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The size of emerging markets has grown to the point where they are key drivers of the global economy, as shown in the chart. This has some big benefits, but also creates imbalances that need correcting. The benefits are manifold. Emerging economies are an ever-bigger source of global economic growth, at a time when many developed economies are stagnating. Rising levels of GDP per capita in previously poor countries can lift millions of people out of poverty. Healthy GDP growth has also improved emerging economies’ debt-to-GDP ratios - an important measure of their creditworthiness - to the extent that government bonds in many emerging economies are now considered safer than those in developed economies in the eurozone periphery. The increasing number and size of emerging equities and bond markets - a corollary of economic development - creates new opportunities for investors.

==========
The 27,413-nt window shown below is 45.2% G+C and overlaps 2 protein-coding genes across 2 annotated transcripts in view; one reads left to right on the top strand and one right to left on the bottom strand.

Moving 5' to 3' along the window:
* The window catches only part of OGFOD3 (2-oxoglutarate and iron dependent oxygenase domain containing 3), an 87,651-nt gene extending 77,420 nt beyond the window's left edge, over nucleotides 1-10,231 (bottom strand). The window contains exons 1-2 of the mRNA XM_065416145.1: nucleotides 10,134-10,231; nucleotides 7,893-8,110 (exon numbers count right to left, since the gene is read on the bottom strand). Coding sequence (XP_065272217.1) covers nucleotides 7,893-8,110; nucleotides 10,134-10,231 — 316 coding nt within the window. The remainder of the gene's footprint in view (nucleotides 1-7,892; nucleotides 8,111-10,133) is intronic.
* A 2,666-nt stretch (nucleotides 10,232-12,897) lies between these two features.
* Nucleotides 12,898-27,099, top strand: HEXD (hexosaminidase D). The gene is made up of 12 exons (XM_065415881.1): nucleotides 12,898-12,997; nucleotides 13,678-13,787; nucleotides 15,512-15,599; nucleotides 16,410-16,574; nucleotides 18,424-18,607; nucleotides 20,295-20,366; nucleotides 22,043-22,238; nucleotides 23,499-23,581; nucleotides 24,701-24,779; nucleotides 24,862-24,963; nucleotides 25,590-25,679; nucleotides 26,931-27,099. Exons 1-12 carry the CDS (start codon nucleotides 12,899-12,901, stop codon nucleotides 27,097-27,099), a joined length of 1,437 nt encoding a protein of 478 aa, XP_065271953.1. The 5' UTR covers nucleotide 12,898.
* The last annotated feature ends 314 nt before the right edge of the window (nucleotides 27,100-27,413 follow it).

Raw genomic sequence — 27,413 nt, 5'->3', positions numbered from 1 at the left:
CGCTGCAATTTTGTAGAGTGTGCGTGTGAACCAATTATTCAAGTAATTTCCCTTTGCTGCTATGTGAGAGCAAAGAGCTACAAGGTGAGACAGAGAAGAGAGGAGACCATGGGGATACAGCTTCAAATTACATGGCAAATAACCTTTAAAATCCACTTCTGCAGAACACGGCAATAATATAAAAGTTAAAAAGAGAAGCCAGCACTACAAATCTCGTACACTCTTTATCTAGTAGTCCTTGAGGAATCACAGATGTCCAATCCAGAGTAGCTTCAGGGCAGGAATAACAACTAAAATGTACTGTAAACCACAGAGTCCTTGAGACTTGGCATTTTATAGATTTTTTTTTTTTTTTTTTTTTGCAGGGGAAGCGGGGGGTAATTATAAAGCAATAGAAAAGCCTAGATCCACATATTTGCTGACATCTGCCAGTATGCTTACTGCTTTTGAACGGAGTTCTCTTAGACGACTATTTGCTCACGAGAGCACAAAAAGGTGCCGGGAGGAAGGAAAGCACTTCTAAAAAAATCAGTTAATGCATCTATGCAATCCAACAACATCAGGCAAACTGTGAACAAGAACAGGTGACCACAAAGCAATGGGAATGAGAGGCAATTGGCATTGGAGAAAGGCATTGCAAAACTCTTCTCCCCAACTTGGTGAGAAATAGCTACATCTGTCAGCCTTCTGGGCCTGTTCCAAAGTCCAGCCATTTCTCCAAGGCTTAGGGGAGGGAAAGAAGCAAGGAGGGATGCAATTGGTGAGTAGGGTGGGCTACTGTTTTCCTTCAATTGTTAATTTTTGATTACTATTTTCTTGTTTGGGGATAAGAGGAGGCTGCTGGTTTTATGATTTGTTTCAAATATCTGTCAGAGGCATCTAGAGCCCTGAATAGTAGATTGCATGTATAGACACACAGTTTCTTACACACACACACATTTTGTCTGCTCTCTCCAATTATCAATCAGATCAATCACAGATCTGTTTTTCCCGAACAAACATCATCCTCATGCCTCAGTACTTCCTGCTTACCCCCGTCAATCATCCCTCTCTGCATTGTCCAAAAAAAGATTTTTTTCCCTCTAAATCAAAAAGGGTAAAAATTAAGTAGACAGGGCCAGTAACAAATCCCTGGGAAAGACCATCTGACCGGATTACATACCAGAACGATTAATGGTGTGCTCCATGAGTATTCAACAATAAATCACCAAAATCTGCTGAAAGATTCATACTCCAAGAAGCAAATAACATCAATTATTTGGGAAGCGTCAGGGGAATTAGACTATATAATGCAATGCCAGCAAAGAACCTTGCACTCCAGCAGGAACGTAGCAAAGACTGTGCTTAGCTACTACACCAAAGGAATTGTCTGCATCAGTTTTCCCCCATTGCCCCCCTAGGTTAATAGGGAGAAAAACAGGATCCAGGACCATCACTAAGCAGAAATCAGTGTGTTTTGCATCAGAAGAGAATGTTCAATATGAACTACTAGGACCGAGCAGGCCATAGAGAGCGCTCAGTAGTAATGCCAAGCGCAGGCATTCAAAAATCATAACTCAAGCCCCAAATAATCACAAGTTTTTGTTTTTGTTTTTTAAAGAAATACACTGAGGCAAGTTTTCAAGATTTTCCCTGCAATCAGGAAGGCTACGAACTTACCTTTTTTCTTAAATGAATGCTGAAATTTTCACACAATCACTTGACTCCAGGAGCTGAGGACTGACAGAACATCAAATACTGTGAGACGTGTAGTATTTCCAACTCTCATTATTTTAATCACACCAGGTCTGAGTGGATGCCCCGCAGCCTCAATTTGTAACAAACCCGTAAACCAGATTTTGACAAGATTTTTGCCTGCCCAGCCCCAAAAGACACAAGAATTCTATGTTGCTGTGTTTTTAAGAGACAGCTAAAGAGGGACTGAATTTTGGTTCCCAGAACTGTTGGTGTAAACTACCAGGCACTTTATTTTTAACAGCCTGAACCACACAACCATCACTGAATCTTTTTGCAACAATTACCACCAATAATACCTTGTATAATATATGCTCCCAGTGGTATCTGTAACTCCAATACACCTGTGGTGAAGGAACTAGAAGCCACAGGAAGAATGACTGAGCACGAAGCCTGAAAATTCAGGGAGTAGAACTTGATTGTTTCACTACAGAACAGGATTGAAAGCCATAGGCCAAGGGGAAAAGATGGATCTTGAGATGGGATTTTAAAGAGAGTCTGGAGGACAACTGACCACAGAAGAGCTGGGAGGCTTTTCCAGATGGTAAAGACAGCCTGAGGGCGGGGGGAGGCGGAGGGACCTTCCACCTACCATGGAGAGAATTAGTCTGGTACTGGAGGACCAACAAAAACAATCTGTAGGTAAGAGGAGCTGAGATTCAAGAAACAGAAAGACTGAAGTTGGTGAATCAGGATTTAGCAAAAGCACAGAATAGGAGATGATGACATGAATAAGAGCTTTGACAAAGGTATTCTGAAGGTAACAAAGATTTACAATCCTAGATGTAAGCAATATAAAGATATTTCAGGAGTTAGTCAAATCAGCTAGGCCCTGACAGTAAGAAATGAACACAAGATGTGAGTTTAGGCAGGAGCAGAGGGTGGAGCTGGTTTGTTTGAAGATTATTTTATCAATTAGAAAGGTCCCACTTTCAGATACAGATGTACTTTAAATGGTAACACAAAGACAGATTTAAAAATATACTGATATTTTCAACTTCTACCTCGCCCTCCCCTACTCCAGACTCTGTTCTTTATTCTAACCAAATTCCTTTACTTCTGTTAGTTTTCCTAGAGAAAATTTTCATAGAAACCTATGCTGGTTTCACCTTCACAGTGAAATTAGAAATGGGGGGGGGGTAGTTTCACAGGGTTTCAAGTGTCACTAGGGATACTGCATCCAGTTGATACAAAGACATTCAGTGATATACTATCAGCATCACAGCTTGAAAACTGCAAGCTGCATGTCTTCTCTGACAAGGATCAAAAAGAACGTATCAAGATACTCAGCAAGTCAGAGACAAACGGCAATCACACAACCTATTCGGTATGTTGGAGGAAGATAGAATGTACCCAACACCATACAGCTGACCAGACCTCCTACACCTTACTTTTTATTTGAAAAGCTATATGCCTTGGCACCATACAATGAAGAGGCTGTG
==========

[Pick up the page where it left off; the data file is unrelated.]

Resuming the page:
Emerging markets share of world GDP and global equities market capitalization (%)
The overriding imbalance lies in the trade and financial flows between emerging and developed markets. Broadly speaking, developed economies are buying more from emerging markets than they are selling to them. These politically charged trade deficits, such as the US’s trade deficit with China, reflect the higher levels of consumer spending in developed economies, both in absolute terms and as a share of GDP. Rebalancing will probably require developed economies to become less reliant on domestic consumption and more reliant on exports, while emerging economies do the opposite. This may entail the strengthening of emerging market currencies, as discussed in the next theme, ‘Asian currency flexibility’.